The power of a playlist can affect productivity and happiness
By Aspen Matis
Columbia University psychiatry professor Galina Mindlin, MD, PhD, studies neuron connections and how such brain links can be strengthened by listening to the right music. Her new book, Your Playlist Can Change Your Life (co-authored by Joseph Cardillo and Don DuRousseau), distills her brain-training findings into playlists for the mood you want to be in.
Our Town spoke with Mindlin about music"s potential to alter mood, productivity and happiness, the existence of side-effect-free medicine and the North Pole"s hold on her mind.
Our Town: We"ve all resolved to be better versions of ourselves in 2012. What role can music play in that resolution?
Galina Mindlin: Positive stimuli affect the brain in a positive way. You can use music as positive stimuli to improve your mood or relieve stress. First, you choose the piece you like and you think of the mind-state you desire. For instance: Do you want to relax, study, get motivated, focus's think first about what you want. Second, you really need to practice, play and play the piece, so your brain will remember it. Your brain is like a muscle.
What if I get sick of the song?
Then you have to leave it for a while, find something else. Stop playing it. Start gently replacing it with something else. Encourage your brain to withdraw from it.
What"s the value of playing the same song again and again?
To train the brain, help the cells forge more connections. But then you do have to update your playlist. Our brains respond to variation.
If you really want to train your mind, you have to stimulate your brain in unpredictable ways's unpredictable frequencies. You want to check the beats per minute's you want to synchronize your brain waves with those of the music, the beats per minute. You become your own boss with this prescription. We can practice personalized medicine.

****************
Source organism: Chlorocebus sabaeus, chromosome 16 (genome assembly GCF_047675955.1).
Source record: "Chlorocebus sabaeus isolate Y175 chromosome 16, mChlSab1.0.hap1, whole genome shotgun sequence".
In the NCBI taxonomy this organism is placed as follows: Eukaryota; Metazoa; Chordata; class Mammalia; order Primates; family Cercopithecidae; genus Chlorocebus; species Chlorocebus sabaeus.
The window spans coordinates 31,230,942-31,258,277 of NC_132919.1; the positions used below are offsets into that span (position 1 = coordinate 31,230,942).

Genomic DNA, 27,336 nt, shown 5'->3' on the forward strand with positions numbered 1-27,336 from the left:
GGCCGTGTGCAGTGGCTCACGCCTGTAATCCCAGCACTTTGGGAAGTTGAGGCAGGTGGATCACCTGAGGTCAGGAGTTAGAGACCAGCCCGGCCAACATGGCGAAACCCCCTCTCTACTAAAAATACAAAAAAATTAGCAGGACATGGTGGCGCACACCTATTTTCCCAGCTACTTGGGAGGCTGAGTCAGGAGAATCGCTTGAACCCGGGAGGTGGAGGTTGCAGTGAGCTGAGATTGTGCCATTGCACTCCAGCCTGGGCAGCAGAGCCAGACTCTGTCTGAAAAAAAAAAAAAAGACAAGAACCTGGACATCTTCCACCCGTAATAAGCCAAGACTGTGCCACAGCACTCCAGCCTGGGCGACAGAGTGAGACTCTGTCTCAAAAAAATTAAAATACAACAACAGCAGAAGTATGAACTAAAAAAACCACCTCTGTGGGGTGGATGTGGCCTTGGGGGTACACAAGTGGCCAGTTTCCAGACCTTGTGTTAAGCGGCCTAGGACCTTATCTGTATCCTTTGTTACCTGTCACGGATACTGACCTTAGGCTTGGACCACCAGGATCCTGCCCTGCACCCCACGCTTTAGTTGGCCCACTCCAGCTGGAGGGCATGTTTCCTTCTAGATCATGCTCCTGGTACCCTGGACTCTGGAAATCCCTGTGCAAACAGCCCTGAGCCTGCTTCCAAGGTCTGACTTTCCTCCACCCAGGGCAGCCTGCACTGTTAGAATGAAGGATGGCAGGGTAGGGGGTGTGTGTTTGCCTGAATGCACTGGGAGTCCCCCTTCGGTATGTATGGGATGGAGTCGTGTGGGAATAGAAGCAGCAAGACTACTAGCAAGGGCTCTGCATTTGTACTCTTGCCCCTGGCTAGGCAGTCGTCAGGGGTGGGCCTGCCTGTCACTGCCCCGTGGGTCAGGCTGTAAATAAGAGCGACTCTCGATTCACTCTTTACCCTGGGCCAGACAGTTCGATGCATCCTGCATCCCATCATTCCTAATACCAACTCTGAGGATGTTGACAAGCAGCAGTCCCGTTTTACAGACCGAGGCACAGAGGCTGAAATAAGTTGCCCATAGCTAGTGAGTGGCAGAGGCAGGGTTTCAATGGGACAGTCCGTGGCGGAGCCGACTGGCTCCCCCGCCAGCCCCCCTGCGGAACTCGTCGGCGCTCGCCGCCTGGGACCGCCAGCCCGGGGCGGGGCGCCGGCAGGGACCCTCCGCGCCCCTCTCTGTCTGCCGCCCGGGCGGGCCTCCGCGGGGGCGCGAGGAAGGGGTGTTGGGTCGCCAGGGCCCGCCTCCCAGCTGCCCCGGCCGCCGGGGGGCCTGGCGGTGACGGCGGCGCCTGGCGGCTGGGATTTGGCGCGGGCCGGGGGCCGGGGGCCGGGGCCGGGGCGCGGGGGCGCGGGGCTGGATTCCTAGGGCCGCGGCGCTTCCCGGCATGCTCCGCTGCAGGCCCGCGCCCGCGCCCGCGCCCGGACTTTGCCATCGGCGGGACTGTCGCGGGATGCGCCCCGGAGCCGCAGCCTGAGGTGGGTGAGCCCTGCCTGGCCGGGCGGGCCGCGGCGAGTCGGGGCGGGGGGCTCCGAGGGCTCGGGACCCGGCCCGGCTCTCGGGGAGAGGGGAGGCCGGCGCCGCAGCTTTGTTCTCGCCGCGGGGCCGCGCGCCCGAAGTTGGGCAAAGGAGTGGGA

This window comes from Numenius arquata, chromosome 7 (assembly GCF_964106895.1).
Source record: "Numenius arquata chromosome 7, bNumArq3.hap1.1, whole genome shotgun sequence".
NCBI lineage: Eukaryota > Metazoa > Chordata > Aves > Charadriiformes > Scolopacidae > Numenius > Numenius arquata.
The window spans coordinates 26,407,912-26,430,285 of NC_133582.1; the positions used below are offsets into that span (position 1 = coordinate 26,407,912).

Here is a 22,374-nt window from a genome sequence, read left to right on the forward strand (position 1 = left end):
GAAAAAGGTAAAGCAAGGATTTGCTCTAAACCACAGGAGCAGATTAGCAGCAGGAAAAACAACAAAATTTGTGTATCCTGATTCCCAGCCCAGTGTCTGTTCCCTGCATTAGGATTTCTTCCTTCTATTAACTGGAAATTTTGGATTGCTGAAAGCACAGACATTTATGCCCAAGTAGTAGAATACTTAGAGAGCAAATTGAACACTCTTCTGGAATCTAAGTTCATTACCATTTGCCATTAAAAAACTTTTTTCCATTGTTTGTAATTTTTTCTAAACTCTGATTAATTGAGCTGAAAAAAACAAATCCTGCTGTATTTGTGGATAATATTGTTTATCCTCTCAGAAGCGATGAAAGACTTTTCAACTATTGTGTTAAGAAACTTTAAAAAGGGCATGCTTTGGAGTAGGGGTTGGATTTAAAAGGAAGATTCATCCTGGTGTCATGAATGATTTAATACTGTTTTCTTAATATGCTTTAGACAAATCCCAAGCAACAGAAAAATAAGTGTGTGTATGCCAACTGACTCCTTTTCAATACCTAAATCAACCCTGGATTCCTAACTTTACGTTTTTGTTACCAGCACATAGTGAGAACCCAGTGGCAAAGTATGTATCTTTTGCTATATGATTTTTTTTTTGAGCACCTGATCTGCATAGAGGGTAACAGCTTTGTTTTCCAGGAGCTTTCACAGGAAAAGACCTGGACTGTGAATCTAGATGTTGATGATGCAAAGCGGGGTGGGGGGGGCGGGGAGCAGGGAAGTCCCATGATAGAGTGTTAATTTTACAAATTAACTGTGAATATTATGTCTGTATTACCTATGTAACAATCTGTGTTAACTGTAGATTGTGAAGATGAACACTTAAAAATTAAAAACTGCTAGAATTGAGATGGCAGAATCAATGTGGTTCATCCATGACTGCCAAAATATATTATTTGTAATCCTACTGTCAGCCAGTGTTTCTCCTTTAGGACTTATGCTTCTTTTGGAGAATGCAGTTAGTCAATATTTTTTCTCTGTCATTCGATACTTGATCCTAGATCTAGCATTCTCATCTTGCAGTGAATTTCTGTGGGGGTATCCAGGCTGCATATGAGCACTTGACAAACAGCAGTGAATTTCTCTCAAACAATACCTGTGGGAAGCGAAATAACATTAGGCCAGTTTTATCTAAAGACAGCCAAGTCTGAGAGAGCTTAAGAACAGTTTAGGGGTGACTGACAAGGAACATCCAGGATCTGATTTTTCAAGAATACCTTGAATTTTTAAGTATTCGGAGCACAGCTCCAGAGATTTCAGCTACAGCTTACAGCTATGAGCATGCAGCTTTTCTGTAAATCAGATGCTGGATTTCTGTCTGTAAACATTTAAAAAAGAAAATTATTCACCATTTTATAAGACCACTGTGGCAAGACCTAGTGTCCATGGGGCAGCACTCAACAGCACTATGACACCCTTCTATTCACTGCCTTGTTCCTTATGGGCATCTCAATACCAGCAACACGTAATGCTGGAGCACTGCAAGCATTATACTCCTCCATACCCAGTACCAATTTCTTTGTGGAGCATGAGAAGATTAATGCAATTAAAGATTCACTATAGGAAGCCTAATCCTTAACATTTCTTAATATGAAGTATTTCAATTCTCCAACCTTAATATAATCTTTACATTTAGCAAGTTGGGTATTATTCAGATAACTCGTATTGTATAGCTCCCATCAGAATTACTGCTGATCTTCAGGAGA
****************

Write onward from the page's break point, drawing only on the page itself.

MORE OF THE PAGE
Do you think the use of music as medicine will grow popular?
All New Yorkers go for the quick fix. A pill. Want to fall asleep faster? Benzo. These things have side effects. Instead: Push the button. You can be your own doctor.
How did you first become interested in music"s effect on the brain?
I went to music school. Now, I record brain waves and translate them into musical frequencies, so your brain plays the music. I give you a CD with your brain"s music.
And what happens when someone listens to her own brain music? What"s the effect?
It"s like listening to your mom"s voice, your daughter"s voice.
Do people ever hate the music of their brain?
Sometimes they don"t like it. But it helps with focus, motivation's anything's 85 to 90 percent of the time. You can add it to your playlist.
How does someone determine the frequency of music that is best for what he is trying to do?
If you"re very nervous and you want to calm yourself down, you want to listen to something of a lower frequency. To get motivated or excited's to stimulate your brain's listen to something of higher frequency, generally.
If you want to determine the ideal frequency for you and what you"re trying to do's something more accurate than just â€œI like this 's buy the book.
What is your song? What do you listen to to train your brain?
I was born in the North Pole, I moved to Moscow when I was 5. You"re a little kid, and everything is white's whiteness and white noise. I"d get confused; kids would sometimes wander outside in the night, because it was always light. I and the other kids would play with a little white fox and a baby polar bear.
For me, to focus, I have to go back to my childhood, into that white-noise space. Silence. Complete silence. And then I can go into my playlist.
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